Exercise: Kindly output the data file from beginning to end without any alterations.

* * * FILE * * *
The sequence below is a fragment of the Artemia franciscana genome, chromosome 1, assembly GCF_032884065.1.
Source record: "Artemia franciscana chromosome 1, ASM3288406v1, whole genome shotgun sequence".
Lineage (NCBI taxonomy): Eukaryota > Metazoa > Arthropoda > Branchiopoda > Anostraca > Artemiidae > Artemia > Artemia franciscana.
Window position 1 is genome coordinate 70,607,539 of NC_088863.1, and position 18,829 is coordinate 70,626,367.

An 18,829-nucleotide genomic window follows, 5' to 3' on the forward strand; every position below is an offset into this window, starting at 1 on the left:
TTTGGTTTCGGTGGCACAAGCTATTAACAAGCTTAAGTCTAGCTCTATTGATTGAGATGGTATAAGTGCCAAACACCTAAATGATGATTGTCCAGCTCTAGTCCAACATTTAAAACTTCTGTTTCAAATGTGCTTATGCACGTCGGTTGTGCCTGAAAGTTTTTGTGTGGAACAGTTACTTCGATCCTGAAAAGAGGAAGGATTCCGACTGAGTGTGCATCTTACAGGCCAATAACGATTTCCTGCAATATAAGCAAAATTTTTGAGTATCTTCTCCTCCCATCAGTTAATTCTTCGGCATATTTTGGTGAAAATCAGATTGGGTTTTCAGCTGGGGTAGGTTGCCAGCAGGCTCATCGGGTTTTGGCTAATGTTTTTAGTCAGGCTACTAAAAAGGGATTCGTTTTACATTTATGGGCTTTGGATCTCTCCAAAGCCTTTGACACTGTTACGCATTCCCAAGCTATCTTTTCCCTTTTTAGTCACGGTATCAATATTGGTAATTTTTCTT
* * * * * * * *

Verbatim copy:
The sequence below is a fragment of the Artemia franciscana genome, chromosome 1, assembly GCF_032884065.1.
Source record: "Artemia franciscana chromosome 1, ASM3288406v1, whole genome shotgun sequence".
Lineage (NCBI taxonomy): Eukaryota > Metazoa > Arthropoda > Branchiopoda > Anostraca > Artemiidae > Artemia > Artemia franciscana.
Window position 1 is genome coordinate 70,607,539 of NC_088863.1, and position 18,829 is coordinate 70,626,367.

An 18,829-nucleotide genomic window follows, 5' to 3' on the forward strand; every position below is an offset into this window, starting at 1 on the left:
TTTGGTTTCGGTGGCACAAGCTATTAACAAGCTTAAGTCTAGCTCTATTGATTGAGATGGTATAAGTGCCAAACACCTAAATGATGATTGTCCAGCTCTAGTCCAACATTTAAAACTTCTGTTTCAAATGTGCTTATGCACGTCGGTTGTGCCTGAAAGTTTTTGTGTGGAACAGTTACTTCGATCCTGAAAAGAGGAAGGATTCCGACTGAGTGTGCATCTTACAGGCCAATAACGATTTCCTGCAATATAAGCAAAATTTTTGAGTATCTTCTCCTCCCATCAGTTAATTCTTCGGCATATTTTGGTGAAAATCAGATTGGGTTTTCAGCTGGGGTAGGTTGCCAGCAGGCTCATCGGGTTTTGGCTAATGTTTTTAGTCAGGCTACTAAAAAGGGATTCGTTTTACATTTATGGGCTTTGGATCTCTCCAAAGCCTTTGACACTGTTACGCATTCCCAAGCTATCTTTTCCCTTTTTAGTCACGGTATCAATATTGGTAATTTTTCTT